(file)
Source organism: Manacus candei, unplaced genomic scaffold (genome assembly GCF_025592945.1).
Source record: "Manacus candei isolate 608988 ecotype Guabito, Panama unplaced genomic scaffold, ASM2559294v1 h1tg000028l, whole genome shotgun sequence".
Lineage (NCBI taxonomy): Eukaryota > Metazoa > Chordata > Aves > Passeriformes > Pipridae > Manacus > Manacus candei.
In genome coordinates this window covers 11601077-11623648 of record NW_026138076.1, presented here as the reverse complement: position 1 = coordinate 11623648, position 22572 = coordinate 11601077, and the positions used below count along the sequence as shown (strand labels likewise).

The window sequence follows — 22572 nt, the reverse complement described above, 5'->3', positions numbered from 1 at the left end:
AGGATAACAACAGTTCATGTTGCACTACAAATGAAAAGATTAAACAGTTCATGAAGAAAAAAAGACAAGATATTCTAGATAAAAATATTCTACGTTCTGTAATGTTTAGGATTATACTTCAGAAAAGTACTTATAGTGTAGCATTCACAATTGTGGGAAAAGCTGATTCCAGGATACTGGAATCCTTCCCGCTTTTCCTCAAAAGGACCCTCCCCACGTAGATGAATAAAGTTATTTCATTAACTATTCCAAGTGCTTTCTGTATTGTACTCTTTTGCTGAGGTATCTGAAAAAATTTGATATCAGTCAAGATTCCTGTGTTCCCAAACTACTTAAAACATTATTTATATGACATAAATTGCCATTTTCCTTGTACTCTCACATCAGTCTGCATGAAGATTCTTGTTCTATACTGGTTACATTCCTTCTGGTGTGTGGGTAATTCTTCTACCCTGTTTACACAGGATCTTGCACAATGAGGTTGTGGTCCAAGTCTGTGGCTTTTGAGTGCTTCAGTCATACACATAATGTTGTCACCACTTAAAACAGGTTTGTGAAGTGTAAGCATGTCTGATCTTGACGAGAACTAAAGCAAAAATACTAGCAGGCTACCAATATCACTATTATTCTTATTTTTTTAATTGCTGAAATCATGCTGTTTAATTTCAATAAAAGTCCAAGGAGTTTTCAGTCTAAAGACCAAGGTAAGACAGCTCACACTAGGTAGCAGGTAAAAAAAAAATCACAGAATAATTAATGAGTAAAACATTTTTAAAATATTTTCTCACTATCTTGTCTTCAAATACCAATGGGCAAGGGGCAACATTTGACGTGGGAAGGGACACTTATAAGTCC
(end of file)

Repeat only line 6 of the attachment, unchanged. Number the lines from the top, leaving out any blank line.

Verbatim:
AGGATAACAACAGTTCATGTTGCACTACAAATGAAAAGATTAAACAGTTCATGAAGAAAAAAAGACAAGATATTCTAGATAAAAATATTCTACGTTCTGTAATGTTTAGGATTATACTTCAGAAAAGTACTTATAGTGTAGCATTCACAATTGTGGGAAAAGCTGATTCCAGGATACTGGAATCCTTCCCGCTTTTCCTCAAAAGGACCCTCCCCACGTAGATGAATAAAGTTATTTCATTAACTATTCCAAGTGCTTTCTGTATTGTACTCTTTTGCTGAGGTATCTGAAAAAATTTGATATCAGTCAAGATTCCTGTGTTCCCAAACTACTTAAAACATTATTTATATGACATAAATTGCCATTTTCCTTGTACTCTCACATCAGTCTGCATGAAGATTCTTGTTCTATACTGGTTACATTCCTTCTGGTGTGTGGGTAATTCTTCTACCCTGTTTACACAGGATCTTGCACAATGAGGTTGTGGTCCAAGTCTGTGGCTTTTGAGTGCTTCAGTCATACACATAATGTTGTCACCACTTAAAACAGGTTTGTGAAGTGTAAGCATGTCTGATCTTGACGAGAACTAAAGCAAAAATACTAGCAGGCTACCAATATCACTATTATTCTTATTTTTTTAATTGCTGAAATCATGCTGTTTAATTTCAATAAAAGTCCAAGGAGTTTTCAGTCTAAAGACCAAGGTAAGACAGCTCACACTAGGTAGCAGGTAAAAAAAAAATCACAGAATAATTAATGAGTAAAACATTTTTAAAATATTTTCTCACTATCTTGTCTTCAAATACCAATGGGCAAGGGGCAACATTTGACGTGGGAAGGGACACTTATAAGTCC